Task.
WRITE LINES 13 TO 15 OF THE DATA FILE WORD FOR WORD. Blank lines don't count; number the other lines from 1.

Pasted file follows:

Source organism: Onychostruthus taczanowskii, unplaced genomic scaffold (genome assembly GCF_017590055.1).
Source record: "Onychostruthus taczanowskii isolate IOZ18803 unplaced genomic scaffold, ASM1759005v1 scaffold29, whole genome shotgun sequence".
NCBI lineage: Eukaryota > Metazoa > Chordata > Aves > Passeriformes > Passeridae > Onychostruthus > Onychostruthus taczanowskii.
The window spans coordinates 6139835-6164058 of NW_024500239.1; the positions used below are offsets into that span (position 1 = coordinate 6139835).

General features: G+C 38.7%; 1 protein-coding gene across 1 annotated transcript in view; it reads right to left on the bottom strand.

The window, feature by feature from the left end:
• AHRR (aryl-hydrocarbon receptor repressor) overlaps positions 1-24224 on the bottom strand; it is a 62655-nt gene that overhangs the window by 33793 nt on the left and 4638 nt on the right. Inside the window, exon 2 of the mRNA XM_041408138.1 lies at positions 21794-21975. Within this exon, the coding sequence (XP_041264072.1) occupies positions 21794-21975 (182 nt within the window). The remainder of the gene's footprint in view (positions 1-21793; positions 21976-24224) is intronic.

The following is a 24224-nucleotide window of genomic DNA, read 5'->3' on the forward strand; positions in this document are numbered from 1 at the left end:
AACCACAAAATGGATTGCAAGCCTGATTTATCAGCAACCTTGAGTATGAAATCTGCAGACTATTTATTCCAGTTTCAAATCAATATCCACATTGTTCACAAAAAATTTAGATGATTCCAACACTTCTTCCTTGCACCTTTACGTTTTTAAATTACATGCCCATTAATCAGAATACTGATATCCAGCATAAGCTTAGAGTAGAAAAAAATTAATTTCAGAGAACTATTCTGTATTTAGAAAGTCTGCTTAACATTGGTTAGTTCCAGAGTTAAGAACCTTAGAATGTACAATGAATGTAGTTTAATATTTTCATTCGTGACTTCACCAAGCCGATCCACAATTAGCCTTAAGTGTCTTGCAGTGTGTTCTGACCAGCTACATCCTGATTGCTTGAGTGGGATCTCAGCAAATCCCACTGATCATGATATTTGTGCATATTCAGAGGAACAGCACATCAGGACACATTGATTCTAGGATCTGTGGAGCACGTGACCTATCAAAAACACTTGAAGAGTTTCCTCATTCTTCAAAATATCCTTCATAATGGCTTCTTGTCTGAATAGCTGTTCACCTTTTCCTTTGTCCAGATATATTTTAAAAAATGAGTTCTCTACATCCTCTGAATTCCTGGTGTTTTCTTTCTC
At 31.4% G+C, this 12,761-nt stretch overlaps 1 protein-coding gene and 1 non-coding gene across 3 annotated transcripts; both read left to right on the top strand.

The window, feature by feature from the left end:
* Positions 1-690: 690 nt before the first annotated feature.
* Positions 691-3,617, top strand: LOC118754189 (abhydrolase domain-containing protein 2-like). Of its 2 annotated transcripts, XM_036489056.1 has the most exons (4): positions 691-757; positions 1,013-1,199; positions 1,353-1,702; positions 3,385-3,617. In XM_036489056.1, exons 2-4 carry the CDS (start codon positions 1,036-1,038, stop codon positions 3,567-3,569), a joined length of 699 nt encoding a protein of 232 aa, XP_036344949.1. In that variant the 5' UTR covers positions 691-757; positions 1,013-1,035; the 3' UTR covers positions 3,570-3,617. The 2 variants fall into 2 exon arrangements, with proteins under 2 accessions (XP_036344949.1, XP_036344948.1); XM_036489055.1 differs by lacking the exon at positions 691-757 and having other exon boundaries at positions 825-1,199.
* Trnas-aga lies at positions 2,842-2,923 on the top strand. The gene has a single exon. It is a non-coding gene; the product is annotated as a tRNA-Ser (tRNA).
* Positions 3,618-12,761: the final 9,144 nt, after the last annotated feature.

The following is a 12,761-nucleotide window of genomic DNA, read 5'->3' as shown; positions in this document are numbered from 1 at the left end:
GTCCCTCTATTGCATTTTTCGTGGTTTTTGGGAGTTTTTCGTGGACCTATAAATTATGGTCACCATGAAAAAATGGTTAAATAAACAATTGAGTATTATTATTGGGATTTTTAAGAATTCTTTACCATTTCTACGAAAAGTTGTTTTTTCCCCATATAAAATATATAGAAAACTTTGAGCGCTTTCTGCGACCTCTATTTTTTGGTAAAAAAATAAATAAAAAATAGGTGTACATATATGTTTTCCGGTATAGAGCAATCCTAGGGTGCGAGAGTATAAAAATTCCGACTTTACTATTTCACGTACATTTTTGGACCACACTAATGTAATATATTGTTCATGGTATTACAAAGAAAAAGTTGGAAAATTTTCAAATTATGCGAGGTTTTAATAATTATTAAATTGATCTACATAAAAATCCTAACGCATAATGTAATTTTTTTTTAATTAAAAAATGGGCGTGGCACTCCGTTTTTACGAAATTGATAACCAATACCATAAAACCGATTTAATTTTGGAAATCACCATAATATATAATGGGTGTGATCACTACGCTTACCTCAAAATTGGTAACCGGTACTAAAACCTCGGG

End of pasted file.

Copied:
* Positions 691-3,617, top strand: LOC118754189 (abhydrolase domain-containing protein 2-like). Of its 2 annotated transcripts, XM_036489056.1 has the most exons (4): positions 691-757; positions 1,013-1,199; positions 1,353-1,702; positions 3,385-3,617. In XM_036489056.1, exons 2-4 carry the CDS (start codon positions 1,036-1,038, stop codon positions 3,567-3,569), a joined length of 699 nt encoding a protein of 232 aa, XP_036344949.1. In that variant the 5' UTR covers positions 691-757; positions 1,013-1,035; the 3' UTR covers positions 3,570-3,617. The 2 variants fall into 2 exon arrangements, with proteins under 2 accessions (XP_036344949.1, XP_036344948.1); XM_036489055.1 differs by lacking the exon at positions 691-757 and having other exon boundaries at positions 825-1,199.
* Trnas-aga lies at positions 2,842-2,923 on the top strand. The gene has a single exon. It is a non-coding gene; the product is annotated as a tRNA-Ser (tRNA).
* Positions 3,618-12,761: the final 9,144 nt, after the last annotated feature.